Making thyroid hormone is no easy process. Many nutrients and minerals are necessary for the proper synthesis of thyroid hormone in the thyroid gland. A crucial enzyme involved in this process is called thyroid peroxidase (TPO). TPO is the enzyme that sticks iodine molecules on an amino acid to eventually make thyroid hormone (T3 and T4). This is one of the biggest and “dangerous” steps of making thyroid as TPO uses hydrogen peroxide (H2O2) to for this reaction to occur.
Remember how your mom used to pour H2O2 on a cut? You would brace yourself as you saw the liquid cause a “fizz” over the wound. That is because H2O2 is a very reactive molecule and causes oxidative damage in the body. That’s why we say that TPO is “playing with fire”. The enzyme is using H2O2 (a very reactive molecule) to complete an important step in the pathway of making thyroid hormone.
So how does our body deal with this? Well, we need many cofactors and nutrients to recycle H2O2 to produce thyroid hormone.
Specifically, the cell utilizes glutathione, zinc, manganese, copper, cysteine, glycine, and vitamin C to deal with this oxidative damage. If you don't have adequate supply of these nutrients, then you can start to see how the system breaks down.
How our nutrition affects thyroid
Our thyroid gland produces about 85 mcg of thyroid hormone per day. However, there is about 500 mcg of thyroid hormone stored in the thyroid gland in a person with normal thyroid levels.
What this tells us is that the majority of thyroid hormone levels are dictated at the level of the brain. A part of the brain called the hypothalamus tells the thyroid to release thyroid hormone to the rest of the body.
Interestingly, the hypothalamus is the same part of the brain regulates food intake. The hypothalamus is very sensitive to hormonal signals (e.g. leptin, ghrelin) that cues it to the level of energy stores in the body (body fat mostly).
When energy stores get low, the brain puts a halt on thyroid release, and thus you can develop hypothyroidism.
This makes sense as you recall that one of thyroid’s main jobs is to increase metabolism by making energy production less efficient. We wouldn’t want our body to run through energy stores if we were facing starvation, would we? Most of us don’t actually face starvation but our brain perceives that we might be when we chronically eat much less than our body’s energy demands.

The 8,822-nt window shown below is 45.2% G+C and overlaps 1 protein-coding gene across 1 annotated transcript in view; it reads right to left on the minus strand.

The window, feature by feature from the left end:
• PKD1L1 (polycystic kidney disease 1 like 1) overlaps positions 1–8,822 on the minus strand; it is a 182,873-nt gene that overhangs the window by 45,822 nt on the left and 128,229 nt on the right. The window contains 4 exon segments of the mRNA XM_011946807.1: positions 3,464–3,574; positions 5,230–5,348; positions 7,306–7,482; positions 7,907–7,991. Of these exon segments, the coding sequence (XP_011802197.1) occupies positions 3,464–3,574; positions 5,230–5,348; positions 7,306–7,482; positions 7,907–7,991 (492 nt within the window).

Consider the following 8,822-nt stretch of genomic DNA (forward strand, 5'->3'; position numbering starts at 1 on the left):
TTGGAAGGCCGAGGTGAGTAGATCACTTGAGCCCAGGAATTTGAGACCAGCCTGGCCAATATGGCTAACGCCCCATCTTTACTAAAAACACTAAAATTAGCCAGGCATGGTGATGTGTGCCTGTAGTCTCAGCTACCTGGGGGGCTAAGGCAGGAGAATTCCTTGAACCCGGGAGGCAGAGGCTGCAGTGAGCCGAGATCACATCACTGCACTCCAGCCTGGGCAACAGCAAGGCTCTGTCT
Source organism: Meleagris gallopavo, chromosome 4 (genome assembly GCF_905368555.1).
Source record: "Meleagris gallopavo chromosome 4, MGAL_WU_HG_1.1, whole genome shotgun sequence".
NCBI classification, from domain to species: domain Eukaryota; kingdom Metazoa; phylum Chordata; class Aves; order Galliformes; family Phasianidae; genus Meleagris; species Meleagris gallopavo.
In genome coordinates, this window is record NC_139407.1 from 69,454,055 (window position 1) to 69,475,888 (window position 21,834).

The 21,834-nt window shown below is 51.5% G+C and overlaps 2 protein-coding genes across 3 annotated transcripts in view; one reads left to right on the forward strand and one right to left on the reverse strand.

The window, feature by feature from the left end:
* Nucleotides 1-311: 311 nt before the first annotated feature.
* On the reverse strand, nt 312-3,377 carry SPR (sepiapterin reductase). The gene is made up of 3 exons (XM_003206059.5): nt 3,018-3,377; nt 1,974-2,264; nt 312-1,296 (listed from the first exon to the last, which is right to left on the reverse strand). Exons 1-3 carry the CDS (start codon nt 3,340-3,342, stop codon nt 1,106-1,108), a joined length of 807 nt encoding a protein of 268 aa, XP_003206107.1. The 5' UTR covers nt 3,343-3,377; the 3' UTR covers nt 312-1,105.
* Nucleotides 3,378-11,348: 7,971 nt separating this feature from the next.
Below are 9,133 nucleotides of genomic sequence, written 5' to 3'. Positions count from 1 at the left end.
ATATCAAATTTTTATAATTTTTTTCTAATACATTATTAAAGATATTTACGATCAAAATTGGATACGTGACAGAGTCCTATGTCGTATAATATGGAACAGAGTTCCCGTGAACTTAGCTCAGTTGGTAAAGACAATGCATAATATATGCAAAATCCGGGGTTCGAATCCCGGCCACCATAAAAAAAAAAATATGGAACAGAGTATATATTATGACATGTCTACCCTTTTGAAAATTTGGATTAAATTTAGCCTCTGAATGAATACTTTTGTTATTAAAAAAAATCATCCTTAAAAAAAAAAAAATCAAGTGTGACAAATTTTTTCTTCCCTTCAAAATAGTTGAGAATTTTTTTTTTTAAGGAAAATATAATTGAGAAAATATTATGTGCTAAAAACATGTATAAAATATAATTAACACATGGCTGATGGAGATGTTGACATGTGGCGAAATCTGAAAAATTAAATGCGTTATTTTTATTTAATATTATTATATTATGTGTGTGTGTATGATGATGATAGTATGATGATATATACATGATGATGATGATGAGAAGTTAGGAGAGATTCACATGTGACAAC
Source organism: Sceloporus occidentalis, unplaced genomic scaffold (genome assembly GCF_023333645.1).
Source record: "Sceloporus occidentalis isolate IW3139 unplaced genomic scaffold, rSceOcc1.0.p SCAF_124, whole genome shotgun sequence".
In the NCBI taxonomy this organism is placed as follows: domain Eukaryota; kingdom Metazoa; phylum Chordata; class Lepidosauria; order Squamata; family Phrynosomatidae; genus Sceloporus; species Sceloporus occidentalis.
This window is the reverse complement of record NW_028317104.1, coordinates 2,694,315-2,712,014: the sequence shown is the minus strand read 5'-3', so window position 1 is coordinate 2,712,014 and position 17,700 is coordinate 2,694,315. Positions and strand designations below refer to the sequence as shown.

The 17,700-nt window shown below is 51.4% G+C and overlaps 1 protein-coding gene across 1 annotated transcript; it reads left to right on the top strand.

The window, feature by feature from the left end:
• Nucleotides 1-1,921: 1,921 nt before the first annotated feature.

This isn’t a reason to go stuff your face with a pizza so you can tell your friends, “it’s for my thyroid”. Rather, it’s a cue to work with someone you can trust to help you figure out how your nutrition could be impacting your thyroid levels.
How medication affects thyroid levels
Many prescription medications can exert a negative influence at all parts of the thyroid axis, from production to conversion.
The enzyme responsible for converting the inactive form of thyroid hormone (T4) to the active form (T3) is called deiodinase. This enzyme cuts off an iodine molecule from the protein backbone of the hormone, hence going from only 4 iodines (T4) to 3 iodines (T3). This process renders the hormone active and able to exert its duties to all cells in the body (thyroid hormone receptors are found everywhere in the body).
This enzyme can be inhibited by many medications such as steroids, amiodarone, and beta blockers. If your doctors runs a normal thyroid blood panel, then you may see normal levels of T4 and TSH (the hormone that tells the thyroid gland to release more thyroid). What they aren’t seeing is that while you have normal T4, your body is failing to properly convert it to the active form of T3. That’s reason to order a more comprehensive thyroid panel including other makers that give us a broader picture of the whole thyroid axis.
I hope this article brought some clarity into the confusing world of hormones. The long-story short is that there are many causes for low thyroid and simply replacing thyroid hormone without asking "why" it's low in the first place is probably not the best answer.